The decrease in RSS in favor of lifestreaming and micro-posting has, according to some, turned the Internet into a wasteland of incomplete sentences and bad acronyms. A far cry from what was once a watering hole for both the established and budding writer, today’s wordsmith may find their online writing experience saturated in services that seem to encourage the familiar saying, “less is more.”
Here to reinstate the power of creativity -- and, you know, actual writing -- is none other than Jason Shellen, the guy responsible for a little thing you may have heard about called Google Reader. His new steeze? A “content encouragement” tool called Plinky.
Yup, you read it right. The creation of such a thing signifies the existing belief (within team Plinky, at least) that the Internet has been suffering a creative drought. And with as much as we and every other tech site have been covering the continuing spawn of quick-take services like Shout’Em, thisMoment, Yonkly etc., who can really blame them, or anyone, for coming to such a conclusion?
For true writers, perhaps even more disturbing than the actual shift in trend is the resulting shift in the way we’re beginning to think.
With Writer’s Block seemingly spreading like wild fire, consider the possibility that our brains have begun to grow accustomed to writing and reading blurbs rather than meaty paragraphs. It may seem ridiculous to some of you, but the reality of the situation is that there are a substantial amount of people who are beginning to lose their imaginations to character limits and the appeal of letting media aggregation rather than their own words tell the stories of their lives.
Plinky, the self-proclaimed “web enabler,” attempts to get our creative wheels turning again via a daily writing prompt. Designed to be inspirational, the prompts range from silly to serious. For example: “If you were a famous rapper, who would be in your posse?” and, “When did you realize you were an adult?”
When posted on Plinky, users’ answers then show up in a main feed with the option to be plugged into third party services like Facebook, Blogger and Twitter.
Plinky Screen Shot
Don't Get it Twisted
Plinky isn’t like homework — these assignments are cool.
“We wanted to develop something that was really fun, and I wanted to see answers to things I wanted to know from my friends,” Shellen said. “Plinky is to inspire people, and make them create content and look good doing it."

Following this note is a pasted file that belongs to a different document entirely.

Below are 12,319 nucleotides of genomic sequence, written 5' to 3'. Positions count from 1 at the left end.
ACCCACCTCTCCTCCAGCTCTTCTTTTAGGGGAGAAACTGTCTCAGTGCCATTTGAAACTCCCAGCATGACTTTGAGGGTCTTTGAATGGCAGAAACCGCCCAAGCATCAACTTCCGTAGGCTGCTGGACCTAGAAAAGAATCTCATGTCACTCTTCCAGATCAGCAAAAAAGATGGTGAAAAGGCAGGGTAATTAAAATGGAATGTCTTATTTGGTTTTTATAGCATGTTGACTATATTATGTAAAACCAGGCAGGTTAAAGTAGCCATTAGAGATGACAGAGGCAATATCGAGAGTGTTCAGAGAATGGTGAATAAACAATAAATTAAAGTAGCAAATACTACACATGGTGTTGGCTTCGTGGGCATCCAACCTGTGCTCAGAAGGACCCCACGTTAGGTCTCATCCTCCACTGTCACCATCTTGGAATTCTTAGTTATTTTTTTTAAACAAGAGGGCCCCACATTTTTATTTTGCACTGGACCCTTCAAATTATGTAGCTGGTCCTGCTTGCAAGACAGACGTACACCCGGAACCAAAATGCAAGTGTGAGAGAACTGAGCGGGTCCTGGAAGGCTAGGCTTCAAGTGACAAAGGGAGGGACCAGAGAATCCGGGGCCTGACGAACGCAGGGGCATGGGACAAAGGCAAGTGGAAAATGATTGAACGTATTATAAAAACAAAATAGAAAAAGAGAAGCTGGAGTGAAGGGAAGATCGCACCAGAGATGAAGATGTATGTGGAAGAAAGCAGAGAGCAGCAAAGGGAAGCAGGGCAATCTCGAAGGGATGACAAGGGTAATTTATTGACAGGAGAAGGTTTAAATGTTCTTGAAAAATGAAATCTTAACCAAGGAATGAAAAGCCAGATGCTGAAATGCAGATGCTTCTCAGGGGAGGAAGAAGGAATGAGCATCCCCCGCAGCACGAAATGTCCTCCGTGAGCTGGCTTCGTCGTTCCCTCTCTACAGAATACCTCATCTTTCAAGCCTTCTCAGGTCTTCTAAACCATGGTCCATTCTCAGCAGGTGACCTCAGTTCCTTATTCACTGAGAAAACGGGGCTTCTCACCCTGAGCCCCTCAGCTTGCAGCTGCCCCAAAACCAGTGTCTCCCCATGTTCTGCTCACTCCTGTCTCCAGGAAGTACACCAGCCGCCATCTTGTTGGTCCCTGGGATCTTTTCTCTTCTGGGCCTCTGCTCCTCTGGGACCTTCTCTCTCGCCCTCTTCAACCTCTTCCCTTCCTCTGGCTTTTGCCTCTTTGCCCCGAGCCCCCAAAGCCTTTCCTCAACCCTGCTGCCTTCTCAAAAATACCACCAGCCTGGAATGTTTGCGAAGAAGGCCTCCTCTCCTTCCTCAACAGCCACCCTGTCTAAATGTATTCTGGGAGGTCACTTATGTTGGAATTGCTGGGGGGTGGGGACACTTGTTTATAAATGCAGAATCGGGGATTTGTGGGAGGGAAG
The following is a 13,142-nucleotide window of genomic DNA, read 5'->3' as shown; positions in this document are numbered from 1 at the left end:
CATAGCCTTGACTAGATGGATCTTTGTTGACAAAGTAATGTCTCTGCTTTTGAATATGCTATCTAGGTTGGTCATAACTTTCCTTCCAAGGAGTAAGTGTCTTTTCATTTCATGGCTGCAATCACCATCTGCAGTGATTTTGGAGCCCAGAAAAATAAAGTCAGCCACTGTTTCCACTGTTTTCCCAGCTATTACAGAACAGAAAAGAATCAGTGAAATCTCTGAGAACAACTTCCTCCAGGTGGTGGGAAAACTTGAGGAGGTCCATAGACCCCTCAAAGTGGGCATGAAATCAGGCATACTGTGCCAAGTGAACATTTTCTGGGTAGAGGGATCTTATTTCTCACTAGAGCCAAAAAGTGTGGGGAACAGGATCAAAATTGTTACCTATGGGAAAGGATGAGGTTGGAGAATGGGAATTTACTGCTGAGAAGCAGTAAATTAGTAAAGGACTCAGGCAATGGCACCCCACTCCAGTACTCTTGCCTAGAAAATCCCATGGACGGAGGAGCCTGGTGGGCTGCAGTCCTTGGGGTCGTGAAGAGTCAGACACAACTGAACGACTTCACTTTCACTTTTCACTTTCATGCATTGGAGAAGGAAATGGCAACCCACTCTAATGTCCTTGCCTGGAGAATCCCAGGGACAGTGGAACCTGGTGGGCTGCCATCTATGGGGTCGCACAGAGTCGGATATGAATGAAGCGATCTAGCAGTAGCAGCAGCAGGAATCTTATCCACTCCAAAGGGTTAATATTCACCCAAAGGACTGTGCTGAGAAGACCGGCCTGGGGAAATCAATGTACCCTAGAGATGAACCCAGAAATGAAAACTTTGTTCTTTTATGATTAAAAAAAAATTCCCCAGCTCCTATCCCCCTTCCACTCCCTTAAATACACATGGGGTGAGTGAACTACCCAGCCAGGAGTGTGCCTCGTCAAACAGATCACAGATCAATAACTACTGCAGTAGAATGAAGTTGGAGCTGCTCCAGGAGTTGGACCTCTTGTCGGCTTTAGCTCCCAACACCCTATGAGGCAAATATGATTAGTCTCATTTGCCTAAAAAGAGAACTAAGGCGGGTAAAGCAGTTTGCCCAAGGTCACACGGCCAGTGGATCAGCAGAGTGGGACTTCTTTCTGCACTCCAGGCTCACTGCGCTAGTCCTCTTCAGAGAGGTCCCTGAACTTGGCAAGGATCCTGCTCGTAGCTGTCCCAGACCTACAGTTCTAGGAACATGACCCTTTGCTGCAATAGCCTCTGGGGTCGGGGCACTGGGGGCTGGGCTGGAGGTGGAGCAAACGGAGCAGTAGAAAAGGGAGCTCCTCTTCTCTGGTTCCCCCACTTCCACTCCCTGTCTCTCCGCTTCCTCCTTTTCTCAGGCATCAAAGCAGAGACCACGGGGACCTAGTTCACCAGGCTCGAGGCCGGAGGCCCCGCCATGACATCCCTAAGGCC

The good-looking service is also good at looking out when it comes to undeniable trends, too. Rather than go gung-ho with the back-to-the-paragraph thing, Plinky cleverly incorporates many of the services that are behind its raison d’etre, along with popular trends like social networking.
Answers to prompts can be images as well as text, and Plinky’s social interactions include a stream of responses that are publicly viewable, the ability to follow other users, favoriting responses and comments.
A Blurb Nation
At the close of its second public week, Plinky already has quite a hefty following. Helping lead the way to a writer’s utopia is Jason Shellen himself along with a gaggle of other prolific Internet writers, and their answers to the prompts are a delightful read.
Unfortunately, Plinky has already defended the claim that it’s just another micro-blogging tool on the micro-blog of all micro-blogs, Twitter. As far as we can tell, the service is going to be great for those of us with the drive to use it as an inspirational tool, and it very well could promote a resurgence of interesting and readable content on the Web.
However, it’s undeniable that for those without the patience, Plinky has the potential to be just another venue for sentence-long content. It will be exceptionally entertaining sentence-long content, but blurbs nonetheless.
To sign up yourself, visit www.plinky.com. Let us know what you think and how you’ve decided to use the service.